Fantasy and the Epidemic of Loneliness – Pt1

In our loneliness, deficit, or discontent, we often imagine things as we want them to be, and not as they are. Fantasy often obscures our sense of what is real and what is not, particularly in relationships.

How many of us remember as children pretending to be princesses in a castle waiting for our princes to come and take us away to happily ever after? Or perhaps you imagined being a child astronaut rocketing way beyond the Milky Way and returning home to accolades and fanfare. Maybe you saw yourself as a doctor, lawyer, police officer, someone else, or anywhere else outside of your reality. This type of fantasy is a part of a child’s healthy development and is sometimes used as a way to cope. We carry this creativity into adulthood as attainable hopes for the future. But when our dreams and desires are rooted in desperation and deficits, our reality and fantasy can collide in unhealthy ways.


I recognized this after hearing a news broadcaster mention an “epidemic of loneliness” that many are believed to be experiencing currently. Days, later I was listening to a podcaster interview a woman who fell in love with, and eventually married, an AI chatbot that she created. I was intrigued and stunned! After trying to Google the transcript, I found an article of a man who also fell in love with an AI woman – an image he created in his head – A FANTASY. Both subjects felt alone in their long-distance relationship, and marriage (respectively), and both knew full well that they were becoming emotionally involved with an illusion. The reason they continued with this fantastic relationship was mostly motivated by the brain’s inability to distinguish between fantasy and reality. (This is true for everyone – our brains can’t differentiate between fantasy and fallacy; that’s why we have psychological responses to bad dreams, thoughts, and even movies.) But this lack of distinction is where the problem lies. In our loneliness, deficit, or discontent, we often imagine things as we want them to be, not as they are. Fantasy often obscures our sense of what is real and what is not, particularly in relationships.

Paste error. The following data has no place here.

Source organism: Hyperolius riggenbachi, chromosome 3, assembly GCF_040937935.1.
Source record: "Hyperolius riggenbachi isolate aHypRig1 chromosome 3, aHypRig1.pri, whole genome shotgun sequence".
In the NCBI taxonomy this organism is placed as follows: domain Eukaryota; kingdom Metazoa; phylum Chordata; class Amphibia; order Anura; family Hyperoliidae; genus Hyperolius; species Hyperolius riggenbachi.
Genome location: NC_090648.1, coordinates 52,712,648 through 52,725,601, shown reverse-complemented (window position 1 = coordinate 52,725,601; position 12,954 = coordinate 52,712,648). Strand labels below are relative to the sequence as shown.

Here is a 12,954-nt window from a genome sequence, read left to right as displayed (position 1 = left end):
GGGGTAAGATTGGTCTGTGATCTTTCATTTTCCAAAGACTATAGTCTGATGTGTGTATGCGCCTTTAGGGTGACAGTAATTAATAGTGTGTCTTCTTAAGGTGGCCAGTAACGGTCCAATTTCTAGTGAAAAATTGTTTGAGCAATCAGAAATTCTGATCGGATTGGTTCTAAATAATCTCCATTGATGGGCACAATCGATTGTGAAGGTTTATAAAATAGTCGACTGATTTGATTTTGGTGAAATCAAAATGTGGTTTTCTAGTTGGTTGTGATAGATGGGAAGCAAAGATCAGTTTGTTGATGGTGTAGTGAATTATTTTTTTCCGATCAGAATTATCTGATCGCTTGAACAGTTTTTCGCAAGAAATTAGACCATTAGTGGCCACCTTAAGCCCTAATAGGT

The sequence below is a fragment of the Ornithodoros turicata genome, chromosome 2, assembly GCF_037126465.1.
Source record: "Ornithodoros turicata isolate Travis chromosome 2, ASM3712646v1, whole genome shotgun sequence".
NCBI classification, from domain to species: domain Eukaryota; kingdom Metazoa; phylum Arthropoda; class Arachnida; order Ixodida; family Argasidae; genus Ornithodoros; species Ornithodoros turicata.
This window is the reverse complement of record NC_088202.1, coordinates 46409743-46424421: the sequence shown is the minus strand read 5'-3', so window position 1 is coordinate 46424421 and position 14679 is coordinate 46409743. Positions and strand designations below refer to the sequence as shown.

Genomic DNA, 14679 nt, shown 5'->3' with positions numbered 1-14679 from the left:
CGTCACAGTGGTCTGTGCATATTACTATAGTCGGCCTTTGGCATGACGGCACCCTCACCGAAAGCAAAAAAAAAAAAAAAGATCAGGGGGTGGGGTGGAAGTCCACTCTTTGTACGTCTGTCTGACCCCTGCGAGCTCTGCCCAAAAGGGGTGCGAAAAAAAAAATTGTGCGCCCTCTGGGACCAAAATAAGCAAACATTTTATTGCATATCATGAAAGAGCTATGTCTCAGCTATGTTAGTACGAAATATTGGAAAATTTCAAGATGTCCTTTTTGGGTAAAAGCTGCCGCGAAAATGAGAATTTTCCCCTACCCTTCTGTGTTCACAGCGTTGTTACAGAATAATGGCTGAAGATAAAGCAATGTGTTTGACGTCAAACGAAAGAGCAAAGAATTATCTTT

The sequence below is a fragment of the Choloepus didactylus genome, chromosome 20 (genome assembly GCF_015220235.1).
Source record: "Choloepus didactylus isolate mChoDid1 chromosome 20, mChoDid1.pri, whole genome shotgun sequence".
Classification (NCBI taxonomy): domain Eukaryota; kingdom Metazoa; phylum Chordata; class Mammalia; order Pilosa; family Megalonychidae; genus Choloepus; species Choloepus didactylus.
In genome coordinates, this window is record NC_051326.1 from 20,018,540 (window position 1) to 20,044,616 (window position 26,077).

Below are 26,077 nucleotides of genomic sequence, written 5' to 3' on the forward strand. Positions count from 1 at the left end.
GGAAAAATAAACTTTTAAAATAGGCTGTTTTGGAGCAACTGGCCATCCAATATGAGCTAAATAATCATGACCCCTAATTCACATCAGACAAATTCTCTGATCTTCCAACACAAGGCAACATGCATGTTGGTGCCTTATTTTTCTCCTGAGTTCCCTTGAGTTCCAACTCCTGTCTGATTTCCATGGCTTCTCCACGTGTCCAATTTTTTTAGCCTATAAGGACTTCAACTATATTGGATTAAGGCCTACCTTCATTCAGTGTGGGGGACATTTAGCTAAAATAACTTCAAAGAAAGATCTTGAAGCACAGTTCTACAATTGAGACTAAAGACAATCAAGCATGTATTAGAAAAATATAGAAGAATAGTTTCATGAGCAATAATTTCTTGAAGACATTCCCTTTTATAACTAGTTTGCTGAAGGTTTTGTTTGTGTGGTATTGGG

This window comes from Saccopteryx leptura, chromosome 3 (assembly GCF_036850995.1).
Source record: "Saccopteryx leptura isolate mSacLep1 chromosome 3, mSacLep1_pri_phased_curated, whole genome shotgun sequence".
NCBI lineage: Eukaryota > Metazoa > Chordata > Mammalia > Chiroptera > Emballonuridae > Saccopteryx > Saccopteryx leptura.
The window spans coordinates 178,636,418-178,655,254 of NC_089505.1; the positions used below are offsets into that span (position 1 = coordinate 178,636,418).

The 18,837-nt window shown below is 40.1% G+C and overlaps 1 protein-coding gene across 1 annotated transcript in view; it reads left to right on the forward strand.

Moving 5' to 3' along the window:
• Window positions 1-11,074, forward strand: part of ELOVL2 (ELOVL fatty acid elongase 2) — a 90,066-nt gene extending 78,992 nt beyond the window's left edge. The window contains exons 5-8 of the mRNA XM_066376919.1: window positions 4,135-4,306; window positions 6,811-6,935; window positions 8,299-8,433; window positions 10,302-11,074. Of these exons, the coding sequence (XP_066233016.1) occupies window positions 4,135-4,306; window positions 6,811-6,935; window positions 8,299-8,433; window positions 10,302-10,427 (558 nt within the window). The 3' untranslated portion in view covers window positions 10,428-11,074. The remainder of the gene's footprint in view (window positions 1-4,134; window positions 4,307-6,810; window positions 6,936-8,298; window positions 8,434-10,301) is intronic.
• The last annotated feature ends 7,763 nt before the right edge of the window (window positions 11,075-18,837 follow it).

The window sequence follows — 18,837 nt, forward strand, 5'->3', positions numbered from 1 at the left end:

Imagine how often we have done this – fallen in love with the idea of a person, despite the reality of the person. Think about it. Have you ever begun dating someone and immediately created a whole future for the two of you after just a few conversations or a date? You’ve imagined what they would be like, how they would treat you, the things that you would do together, and perhaps even the family and friend circle that you’d share and create. This fantasy, if created out of desperation, can be problematic for several reasons. You begin to base your perception of this person on your deficits, rather than who they truly are. If you’re lonely – which I found is a common reason for people wanting to enter a relationship – you would imagine your potential partner to always be emotionally available. If you have financial lack, then perhaps you would imagine them to be financially giving. If you lack emotional security, then they would appear to be extremely affectionate and affirming. You’ve now created scenarios in your head of them meeting your most desperate needs and as you meditate on those hopes, it reinforces your attachment to this person (by the oxytocin being released in the brain). This emotional attachment weakens your intuition which is created to protect you by recognizing red flags and character flaws. And viola! Your deficits, your lack have created the ideal person – PERFECT, like the AI bots – meeting your deep needs, loving you, and doing no wrong – which may be far from reality.


And the cycle continues until we often find ourselves paired with a person we may not like, we do not really know, or worse, who has harmed us (remember, you most likely missed the red flags). In the case of the two people who married their AI characters (mentioned at the beginning of this blog), one is getting a divorce and the other is becoming more distant from their real life partner. Although attachment is very normal within the first few months of romantic attraction, the negative effects of seeking romance out of loneliness, out of lack, or from your deficits are very avoidable. Even if you have experienced this in a past relationship and the results has forever changed your life, there is hope that you can interrupt the cycle so that you can have healthier relationships in the future.  


Feel free to reach out to me for coaching on this topic.


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